Since the 1920s, American Jewish kids have spent many summers at Jewish summer camp. But how and why did sleepaway camp become such a staple of American Jewish life? In this episode we explore the history of American Jewish summer camp and its promise of providing an immersive Jewish experience.
Sandra Fox is a historian of American Jewry, youth, and Yiddish culture. A Jim Joseph Postdoctoral Fellow in education and religion at Stanford University, her book-in-progress research considers the lived experience and intergenerational tension in postwar American Jewish summer camps. She is also the founder and executive producer of Vaybertaytsh: A Feminist Podcast in Yiddish, and serves as a peer review editor at In geveb: A Journal of Yiddish Studies.
Nicole Samuel is Associate Research Scientist at the Cohen Center for Modern Jewish Studies at Brandeis University. She is the co-author of a variety of publications, including Advancing Jewish Retreating and Innovating JCCs. Her work focuses on Jewish institutions and their role in supporting Jewish life and community. She has conducted several studies of Jewish life and Israel education at overnight camp with her colleague Amy L. Sales, including Limud by the Lake Revisited: Growth and Change at Jewish Summer Camp. Currently, she is the lead investigator on the evaluation of Hillel International’s Springboard Fellowship. She received her MA in Near Eastern and Judaic Studies and Women's Studies from Brandeis University, concentrating in Contemporary Jewish Life, and earned a BA in History magna cum laude from American University in Washington, DC.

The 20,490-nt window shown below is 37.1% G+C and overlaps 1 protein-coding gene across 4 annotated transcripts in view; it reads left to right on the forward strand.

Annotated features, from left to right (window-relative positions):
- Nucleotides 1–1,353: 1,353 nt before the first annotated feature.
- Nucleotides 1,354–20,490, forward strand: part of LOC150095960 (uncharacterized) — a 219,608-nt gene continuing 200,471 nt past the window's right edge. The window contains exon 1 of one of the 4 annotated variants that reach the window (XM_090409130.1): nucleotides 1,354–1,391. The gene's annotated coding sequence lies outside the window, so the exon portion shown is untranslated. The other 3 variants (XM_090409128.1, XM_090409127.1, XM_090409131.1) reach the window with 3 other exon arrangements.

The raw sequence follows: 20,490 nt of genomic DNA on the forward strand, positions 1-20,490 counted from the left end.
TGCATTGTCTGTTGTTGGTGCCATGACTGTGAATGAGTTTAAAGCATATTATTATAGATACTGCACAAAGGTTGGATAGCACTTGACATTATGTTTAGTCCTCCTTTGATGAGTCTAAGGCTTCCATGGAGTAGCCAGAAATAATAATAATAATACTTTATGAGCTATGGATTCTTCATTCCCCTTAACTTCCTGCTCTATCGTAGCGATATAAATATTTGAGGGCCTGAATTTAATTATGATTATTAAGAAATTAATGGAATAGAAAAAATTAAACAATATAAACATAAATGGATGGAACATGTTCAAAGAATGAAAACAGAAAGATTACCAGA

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Jeremy Shere, PhD
Jeremy Shere, PhD, is a podcast producer based in Bloomington, Indiana. Jeremy earned his doctorate in English Literature and Jewish Studies from Indiana University. He is currently the producer of the Frankely Judaic podcast for the Jewish Studies program at the University of Michigan.